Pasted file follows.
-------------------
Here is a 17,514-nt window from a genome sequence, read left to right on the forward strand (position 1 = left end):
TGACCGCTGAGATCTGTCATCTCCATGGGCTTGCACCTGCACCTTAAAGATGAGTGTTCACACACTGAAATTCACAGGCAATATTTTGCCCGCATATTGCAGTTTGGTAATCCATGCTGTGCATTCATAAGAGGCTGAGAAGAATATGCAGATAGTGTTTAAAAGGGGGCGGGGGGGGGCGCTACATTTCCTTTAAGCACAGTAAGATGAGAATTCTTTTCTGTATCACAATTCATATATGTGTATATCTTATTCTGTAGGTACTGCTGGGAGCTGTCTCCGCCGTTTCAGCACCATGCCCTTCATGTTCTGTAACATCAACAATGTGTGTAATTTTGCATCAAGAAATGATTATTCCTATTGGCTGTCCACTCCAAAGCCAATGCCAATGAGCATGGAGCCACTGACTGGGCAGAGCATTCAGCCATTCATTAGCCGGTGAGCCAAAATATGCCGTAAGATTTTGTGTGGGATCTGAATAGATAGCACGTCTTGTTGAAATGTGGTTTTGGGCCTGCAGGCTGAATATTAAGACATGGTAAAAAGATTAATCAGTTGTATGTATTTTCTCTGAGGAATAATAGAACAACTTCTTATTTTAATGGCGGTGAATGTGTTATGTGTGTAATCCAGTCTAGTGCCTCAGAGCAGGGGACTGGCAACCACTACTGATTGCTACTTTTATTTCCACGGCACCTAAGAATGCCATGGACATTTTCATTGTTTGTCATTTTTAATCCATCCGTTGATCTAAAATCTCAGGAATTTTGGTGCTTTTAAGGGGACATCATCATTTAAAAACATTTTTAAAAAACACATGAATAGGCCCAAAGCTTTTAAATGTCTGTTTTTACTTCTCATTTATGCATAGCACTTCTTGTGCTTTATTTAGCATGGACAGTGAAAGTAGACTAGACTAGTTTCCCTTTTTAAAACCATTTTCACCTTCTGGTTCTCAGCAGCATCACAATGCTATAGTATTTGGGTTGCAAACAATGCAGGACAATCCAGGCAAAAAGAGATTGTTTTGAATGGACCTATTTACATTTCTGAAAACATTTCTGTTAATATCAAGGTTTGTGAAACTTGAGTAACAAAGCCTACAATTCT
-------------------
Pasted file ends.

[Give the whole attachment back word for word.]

Here is a 17,514-nt window from a genome sequence, read left to right on the forward strand (position 1 = left end):
TGACCGCTGAGATCTGTCATCTCCATGGGCTTGCACCTGCACCTTAAAGATGAGTGTTCACACACTGAAATTCACAGGCAATATTTTGCCCGCATATTGCAGTTTGGTAATCCATGCTGTGCATTCATAAGAGGCTGAGAAGAATATGCAGATAGTGTTTAAAAGGGGGCGGGGGGGGGCGCTACATTTCCTTTAAGCACAGTAAGATGAGAATTCTTTTCTGTATCACAATTCATATATGTGTATATCTTATTCTGTAGGTACTGCTGGGAGCTGTCTCCGCCGTTTCAGCACCATGCCCTTCATGTTCTGTAACATCAACAATGTGTGTAATTTTGCATCAAGAAATGATTATTCCTATTGGCTGTCCACTCCAAAGCCAATGCCAATGAGCATGGAGCCACTGACTGGGCAGAGCATTCAGCCATTCATTAGCCGGTGAGCCAAAATATGCCGTAAGATTTTGTGTGGGATCTGAATAGATAGCACGTCTTGTTGAAATGTGGTTTTGGGCCTGCAGGCTGAATATTAAGACATGGTAAAAAGATTAATCAGTTGTATGTATTTTCTCTGAGGAATAATAGAACAACTTCTTATTTTAATGGCGGTGAATGTGTTATGTGTGTAATCCAGTCTAGTGCCTCAGAGCAGGGGACTGGCAACCACTACTGATTGCTACTTTTATTTCCACGGCACCTAAGAATGCCATGGACATTTTCATTGTTTGTCATTTTTAATCCATCCGTTGATCTAAAATCTCAGGAATTTTGGTGCTTTTAAGGGGACATCATCATTTAAAAACATTTTTAAAAAACACATGAATAGGCCCAAAGCTTTTAAATGTCTGTTTTTACTTCTCATTTATGCATAGCACTTCTTGTGCTTTATTTAGCATGGACAGTGAAAGTAGACTAGACTAGTTTCCCTTTTTAAAACCATTTTCACCTTCTGGTTCTCAGCAGCATCACAATGCTATAGTATTTGGGTTGCAAACAATGCAGGACAATCCAGGCAAAAAGAGATTGTTTTGAATGGACCTATTTACATTTCTGAAAACATTTCTGTTAATATCAAGGTTTGTGAAACTTGAGTAACAAAGCCTACAATTCT